I kind of had the suspicion that there were less and less publicly-traded companies around over the last few years, but I had never taken the time to really look into this gut feeling of mine.
But the Wall Street Journal (and a research outfit) did, and their findings related to this phenomenon were pretty interesting…
The number of U.S. firms with publicly traded stock has dropped by half in the past decade. Ten years ago, around 9,100 companies filed annual proxy statements with the Securities and Exchange Commission. Last year, roughly 6,450 did; so far in 2010, only about 4,100 have, estimates Wharton Research Data Services. The Dow Jones U.S. Total Stock Market Index tracks 4,136 stocks, down from 4,599 just a year-and-a-half ago and 5,000 at the end of 2005.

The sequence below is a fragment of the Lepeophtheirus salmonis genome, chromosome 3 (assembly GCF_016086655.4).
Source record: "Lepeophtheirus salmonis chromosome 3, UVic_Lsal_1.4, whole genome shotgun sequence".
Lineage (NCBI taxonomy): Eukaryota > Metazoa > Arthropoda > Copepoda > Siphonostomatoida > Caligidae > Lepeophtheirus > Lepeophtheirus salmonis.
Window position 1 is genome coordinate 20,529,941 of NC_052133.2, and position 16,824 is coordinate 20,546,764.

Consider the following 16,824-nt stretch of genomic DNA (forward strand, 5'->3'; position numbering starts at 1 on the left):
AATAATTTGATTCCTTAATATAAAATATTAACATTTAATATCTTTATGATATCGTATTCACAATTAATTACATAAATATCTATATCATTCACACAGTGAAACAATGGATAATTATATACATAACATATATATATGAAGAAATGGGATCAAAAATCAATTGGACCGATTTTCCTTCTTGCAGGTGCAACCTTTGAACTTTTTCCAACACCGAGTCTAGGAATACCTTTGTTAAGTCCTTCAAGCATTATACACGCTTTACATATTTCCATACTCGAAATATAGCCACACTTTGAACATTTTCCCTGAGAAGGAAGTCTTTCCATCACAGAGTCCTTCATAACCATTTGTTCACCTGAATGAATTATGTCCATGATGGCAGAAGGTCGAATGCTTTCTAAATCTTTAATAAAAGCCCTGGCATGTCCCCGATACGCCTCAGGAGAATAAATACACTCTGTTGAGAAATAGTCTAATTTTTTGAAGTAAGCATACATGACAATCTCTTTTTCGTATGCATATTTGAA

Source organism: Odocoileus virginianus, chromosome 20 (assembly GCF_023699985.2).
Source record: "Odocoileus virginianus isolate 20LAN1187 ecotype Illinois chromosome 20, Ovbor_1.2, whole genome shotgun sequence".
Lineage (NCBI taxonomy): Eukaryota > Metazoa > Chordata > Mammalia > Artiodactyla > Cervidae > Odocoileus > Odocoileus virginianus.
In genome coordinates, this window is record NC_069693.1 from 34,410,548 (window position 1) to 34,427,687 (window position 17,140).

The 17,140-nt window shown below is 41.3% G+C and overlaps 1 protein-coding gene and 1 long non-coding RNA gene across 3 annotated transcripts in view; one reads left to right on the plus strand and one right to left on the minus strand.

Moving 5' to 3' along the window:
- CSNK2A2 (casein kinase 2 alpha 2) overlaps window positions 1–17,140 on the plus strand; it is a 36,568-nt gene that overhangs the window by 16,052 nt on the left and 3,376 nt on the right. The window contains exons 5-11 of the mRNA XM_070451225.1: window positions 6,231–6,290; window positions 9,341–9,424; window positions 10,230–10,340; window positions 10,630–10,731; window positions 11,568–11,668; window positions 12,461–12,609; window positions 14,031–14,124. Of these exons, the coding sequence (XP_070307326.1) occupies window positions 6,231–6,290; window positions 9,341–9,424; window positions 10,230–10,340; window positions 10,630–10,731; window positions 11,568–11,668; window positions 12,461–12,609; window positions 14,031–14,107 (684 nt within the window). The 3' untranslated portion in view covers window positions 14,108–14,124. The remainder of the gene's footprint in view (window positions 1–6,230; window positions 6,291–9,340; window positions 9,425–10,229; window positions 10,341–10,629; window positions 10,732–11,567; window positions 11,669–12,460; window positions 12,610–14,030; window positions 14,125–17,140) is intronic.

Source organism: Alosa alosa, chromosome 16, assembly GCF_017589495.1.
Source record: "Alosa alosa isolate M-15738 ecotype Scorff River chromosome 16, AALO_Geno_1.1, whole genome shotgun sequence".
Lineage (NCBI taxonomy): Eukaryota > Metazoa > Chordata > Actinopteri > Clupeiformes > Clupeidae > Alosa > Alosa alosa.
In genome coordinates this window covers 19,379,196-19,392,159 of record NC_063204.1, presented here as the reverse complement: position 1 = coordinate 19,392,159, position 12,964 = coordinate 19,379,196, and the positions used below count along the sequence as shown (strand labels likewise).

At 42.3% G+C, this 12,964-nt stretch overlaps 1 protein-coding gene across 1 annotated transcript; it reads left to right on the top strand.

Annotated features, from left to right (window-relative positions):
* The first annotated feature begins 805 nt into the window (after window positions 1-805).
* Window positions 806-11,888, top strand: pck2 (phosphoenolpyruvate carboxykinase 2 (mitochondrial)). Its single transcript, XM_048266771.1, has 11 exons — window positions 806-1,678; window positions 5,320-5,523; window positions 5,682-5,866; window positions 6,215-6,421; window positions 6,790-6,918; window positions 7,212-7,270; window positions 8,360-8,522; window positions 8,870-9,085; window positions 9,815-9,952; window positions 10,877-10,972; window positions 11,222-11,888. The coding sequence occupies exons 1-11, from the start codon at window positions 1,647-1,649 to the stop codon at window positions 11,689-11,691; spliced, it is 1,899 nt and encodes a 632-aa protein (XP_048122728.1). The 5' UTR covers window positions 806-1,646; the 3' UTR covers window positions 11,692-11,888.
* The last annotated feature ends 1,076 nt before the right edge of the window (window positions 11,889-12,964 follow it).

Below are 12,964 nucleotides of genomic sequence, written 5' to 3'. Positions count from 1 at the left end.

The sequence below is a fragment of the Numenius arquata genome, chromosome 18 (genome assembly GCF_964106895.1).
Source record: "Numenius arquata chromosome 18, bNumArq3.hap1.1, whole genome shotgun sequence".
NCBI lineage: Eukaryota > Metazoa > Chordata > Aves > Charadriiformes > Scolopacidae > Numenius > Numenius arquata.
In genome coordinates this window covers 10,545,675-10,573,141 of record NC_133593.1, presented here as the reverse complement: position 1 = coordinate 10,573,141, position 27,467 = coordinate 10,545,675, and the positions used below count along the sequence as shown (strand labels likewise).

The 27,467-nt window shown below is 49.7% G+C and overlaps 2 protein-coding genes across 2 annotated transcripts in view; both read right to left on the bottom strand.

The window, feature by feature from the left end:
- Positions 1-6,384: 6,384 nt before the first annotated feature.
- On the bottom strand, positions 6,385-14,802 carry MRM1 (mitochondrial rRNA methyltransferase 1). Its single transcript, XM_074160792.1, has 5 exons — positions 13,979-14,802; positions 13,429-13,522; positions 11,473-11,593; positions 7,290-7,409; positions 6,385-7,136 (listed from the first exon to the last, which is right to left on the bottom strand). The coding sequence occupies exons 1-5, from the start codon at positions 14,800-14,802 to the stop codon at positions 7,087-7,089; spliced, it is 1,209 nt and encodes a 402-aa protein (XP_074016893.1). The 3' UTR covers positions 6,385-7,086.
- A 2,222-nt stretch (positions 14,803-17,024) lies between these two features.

To oversimplify, nobody goes public anymore and we’ve just witnessed a massive wave of bankruptcies and mergers.
According to the story, since 1996 there have been “more deaths than births among stocks”. The study calculates that “7,725 stocks have disappeared over that period, while just 4,299 new ones have arisen to replace them.”
I kind of suspected that something like this was happening. I know too many stocks relative to the amount that I don’t know when running screens or talking to other market obsessives. It didn’t used to be that way and I can’t chalk my increased awareness up to anything I’m doing on my own – if anything, I have grown more knowledgeable about sectors and indexes than I have about individual stories of late.
Jason Zweig‘s excellent article goes into a host of fixes to entice more companies into going public again. Definitely worth a read.